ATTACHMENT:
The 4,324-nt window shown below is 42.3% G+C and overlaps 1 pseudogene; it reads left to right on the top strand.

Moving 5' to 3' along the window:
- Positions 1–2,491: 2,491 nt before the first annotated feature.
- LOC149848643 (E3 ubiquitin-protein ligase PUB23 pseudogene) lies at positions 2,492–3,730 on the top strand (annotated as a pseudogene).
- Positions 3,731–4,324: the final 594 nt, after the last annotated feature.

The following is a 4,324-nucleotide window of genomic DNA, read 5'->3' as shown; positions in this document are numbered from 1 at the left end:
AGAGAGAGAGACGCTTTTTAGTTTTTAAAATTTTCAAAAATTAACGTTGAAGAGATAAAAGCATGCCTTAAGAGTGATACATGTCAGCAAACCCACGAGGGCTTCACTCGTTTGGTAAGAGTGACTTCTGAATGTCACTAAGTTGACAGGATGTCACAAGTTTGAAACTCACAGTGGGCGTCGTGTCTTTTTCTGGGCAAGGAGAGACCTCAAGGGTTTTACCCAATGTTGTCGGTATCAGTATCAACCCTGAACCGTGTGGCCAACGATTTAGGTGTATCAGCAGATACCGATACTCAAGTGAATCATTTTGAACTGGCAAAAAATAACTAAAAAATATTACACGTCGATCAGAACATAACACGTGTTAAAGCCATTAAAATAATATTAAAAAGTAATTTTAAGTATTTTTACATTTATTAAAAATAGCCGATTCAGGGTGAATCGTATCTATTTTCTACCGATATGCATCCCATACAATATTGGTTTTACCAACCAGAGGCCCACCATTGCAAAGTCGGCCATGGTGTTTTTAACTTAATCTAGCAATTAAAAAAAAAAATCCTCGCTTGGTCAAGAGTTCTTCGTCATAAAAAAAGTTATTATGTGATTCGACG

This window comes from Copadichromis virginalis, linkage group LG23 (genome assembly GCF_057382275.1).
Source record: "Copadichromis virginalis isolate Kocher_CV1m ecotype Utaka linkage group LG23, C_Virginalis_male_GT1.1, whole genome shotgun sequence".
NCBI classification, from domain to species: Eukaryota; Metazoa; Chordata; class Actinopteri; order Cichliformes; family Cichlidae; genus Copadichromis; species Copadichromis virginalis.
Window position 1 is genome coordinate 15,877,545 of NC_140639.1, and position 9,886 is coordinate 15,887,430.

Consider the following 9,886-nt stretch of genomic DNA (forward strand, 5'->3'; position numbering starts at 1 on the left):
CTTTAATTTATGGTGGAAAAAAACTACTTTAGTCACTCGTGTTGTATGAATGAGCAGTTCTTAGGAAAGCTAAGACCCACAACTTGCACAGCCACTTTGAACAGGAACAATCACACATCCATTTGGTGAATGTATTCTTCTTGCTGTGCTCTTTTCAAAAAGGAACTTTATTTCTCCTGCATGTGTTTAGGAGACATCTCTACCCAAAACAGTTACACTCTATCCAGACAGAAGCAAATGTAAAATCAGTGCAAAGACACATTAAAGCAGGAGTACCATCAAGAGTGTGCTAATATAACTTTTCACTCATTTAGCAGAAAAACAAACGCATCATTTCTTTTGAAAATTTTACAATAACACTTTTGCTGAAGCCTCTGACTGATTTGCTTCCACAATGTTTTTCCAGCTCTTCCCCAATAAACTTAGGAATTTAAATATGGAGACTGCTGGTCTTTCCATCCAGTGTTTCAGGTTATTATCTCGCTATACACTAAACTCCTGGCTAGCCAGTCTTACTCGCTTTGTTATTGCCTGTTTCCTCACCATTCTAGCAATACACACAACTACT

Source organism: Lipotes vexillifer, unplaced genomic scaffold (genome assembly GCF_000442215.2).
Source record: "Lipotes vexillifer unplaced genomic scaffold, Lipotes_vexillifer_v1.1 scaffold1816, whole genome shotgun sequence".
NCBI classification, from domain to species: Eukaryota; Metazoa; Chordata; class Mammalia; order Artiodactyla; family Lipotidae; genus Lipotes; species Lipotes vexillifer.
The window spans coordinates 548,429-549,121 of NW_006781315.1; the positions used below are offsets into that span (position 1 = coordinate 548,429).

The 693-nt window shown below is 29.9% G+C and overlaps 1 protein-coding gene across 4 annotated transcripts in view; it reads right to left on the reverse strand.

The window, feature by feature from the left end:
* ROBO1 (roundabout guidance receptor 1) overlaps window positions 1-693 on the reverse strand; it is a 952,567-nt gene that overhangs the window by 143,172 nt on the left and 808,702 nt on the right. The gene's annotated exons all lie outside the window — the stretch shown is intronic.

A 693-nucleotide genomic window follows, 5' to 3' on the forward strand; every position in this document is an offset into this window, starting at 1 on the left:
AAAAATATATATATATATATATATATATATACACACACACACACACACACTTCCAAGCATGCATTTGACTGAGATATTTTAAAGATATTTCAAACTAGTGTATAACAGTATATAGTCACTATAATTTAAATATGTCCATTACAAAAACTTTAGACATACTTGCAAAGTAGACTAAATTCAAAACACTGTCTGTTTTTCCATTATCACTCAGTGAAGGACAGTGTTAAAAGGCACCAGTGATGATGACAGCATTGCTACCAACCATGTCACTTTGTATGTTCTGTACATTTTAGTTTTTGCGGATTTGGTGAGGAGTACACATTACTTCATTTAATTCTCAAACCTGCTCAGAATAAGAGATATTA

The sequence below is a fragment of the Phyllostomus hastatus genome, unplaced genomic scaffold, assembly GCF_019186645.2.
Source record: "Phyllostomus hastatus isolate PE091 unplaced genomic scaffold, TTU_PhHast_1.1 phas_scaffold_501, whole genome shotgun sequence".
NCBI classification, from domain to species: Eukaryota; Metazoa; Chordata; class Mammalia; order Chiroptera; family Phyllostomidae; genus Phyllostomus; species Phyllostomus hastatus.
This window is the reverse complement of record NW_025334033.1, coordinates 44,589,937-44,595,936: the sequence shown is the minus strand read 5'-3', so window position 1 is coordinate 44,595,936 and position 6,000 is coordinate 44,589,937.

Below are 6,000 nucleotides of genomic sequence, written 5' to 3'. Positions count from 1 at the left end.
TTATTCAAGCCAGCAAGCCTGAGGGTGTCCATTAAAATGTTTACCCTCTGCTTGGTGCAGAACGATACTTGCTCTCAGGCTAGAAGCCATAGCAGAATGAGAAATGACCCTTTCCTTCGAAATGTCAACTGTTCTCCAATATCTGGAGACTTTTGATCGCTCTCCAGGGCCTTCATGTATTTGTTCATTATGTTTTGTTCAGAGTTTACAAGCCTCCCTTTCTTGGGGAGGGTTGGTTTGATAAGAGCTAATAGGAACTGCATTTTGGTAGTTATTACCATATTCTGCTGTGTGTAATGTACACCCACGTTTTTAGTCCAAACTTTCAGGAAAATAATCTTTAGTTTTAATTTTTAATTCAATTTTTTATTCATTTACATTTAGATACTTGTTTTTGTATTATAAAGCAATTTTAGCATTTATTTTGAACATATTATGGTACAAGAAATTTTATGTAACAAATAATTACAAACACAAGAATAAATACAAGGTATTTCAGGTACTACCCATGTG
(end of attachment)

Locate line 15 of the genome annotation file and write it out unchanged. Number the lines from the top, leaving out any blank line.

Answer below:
Source record: "Lipotes vexillifer unplaced genomic scaffold, Lipotes_vexillifer_v1.1 scaffold1816, whole genome shotgun sequence".